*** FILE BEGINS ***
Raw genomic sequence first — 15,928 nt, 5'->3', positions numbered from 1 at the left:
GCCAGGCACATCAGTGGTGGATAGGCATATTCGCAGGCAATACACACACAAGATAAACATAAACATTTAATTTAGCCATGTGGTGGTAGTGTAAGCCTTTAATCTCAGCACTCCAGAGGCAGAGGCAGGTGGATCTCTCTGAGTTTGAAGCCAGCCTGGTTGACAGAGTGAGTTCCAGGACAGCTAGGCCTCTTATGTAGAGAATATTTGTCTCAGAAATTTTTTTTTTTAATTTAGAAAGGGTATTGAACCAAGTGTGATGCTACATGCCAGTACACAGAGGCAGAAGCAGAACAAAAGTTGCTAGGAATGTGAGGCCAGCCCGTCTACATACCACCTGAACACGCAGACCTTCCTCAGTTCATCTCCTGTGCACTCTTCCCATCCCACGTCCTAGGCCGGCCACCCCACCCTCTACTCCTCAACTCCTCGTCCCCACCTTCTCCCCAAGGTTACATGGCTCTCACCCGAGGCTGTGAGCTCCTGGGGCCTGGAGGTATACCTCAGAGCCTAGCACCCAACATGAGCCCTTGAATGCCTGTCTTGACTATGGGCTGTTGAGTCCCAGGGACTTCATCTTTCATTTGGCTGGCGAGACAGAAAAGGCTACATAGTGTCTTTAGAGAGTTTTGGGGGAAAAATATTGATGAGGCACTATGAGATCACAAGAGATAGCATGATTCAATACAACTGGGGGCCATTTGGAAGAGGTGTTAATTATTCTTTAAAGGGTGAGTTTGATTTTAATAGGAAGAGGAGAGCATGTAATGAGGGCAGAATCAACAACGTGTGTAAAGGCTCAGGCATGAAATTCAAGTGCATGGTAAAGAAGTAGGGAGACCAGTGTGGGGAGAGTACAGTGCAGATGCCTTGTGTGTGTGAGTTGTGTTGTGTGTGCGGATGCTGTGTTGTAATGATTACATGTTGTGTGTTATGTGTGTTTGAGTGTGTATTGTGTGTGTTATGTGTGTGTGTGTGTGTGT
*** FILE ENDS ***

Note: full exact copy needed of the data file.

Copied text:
Raw genomic sequence first — 15,928 nt, 5'->3', positions numbered from 1 at the left:
GCCAGGCACATCAGTGGTGGATAGGCATATTCGCAGGCAATACACACACAAGATAAACATAAACATTTAATTTAGCCATGTGGTGGTAGTGTAAGCCTTTAATCTCAGCACTCCAGAGGCAGAGGCAGGTGGATCTCTCTGAGTTTGAAGCCAGCCTGGTTGACAGAGTGAGTTCCAGGACAGCTAGGCCTCTTATGTAGAGAATATTTGTCTCAGAAATTTTTTTTTTTAATTTAGAAAGGGTATTGAACCAAGTGTGATGCTACATGCCAGTACACAGAGGCAGAAGCAGAACAAAAGTTGCTAGGAATGTGAGGCCAGCCCGTCTACATACCACCTGAACACGCAGACCTTCCTCAGTTCATCTCCTGTGCACTCTTCCCATCCCACGTCCTAGGCCGGCCACCCCACCCTCTACTCCTCAACTCCTCGTCCCCACCTTCTCCCCAAGGTTACATGGCTCTCACCCGAGGCTGTGAGCTCCTGGGGCCTGGAGGTATACCTCAGAGCCTAGCACCCAACATGAGCCCTTGAATGCCTGTCTTGACTATGGGCTGTTGAGTCCCAGGGACTTCATCTTTCATTTGGCTGGCGAGACAGAAAAGGCTACATAGTGTCTTTAGAGAGTTTTGGGGGAAAAATATTGATGAGGCACTATGAGATCACAAGAGATAGCATGATTCAATACAACTGGGGGCCATTTGGAAGAGGTGTTAATTATTCTTTAAAGGGTGAGTTTGATTTTAATAGGAAGAGGAGAGCATGTAATGAGGGCAGAATCAACAACGTGTGTAAAGGCTCAGGCATGAAATTCAAGTGCATGGTAAAGAAGTAGGGAGACCAGTGTGGGGAGAGTACAGTGCAGATGCCTTGTGTGTGTGAGTTGTGTTGTGTGTGCGGATGCTGTGTTGTAATGATTACATGTTGTGTGTTATGTGTGTTTGAGTGTGTATTGTGTGTGTTATGTGTGTGTGTGTGTGTGT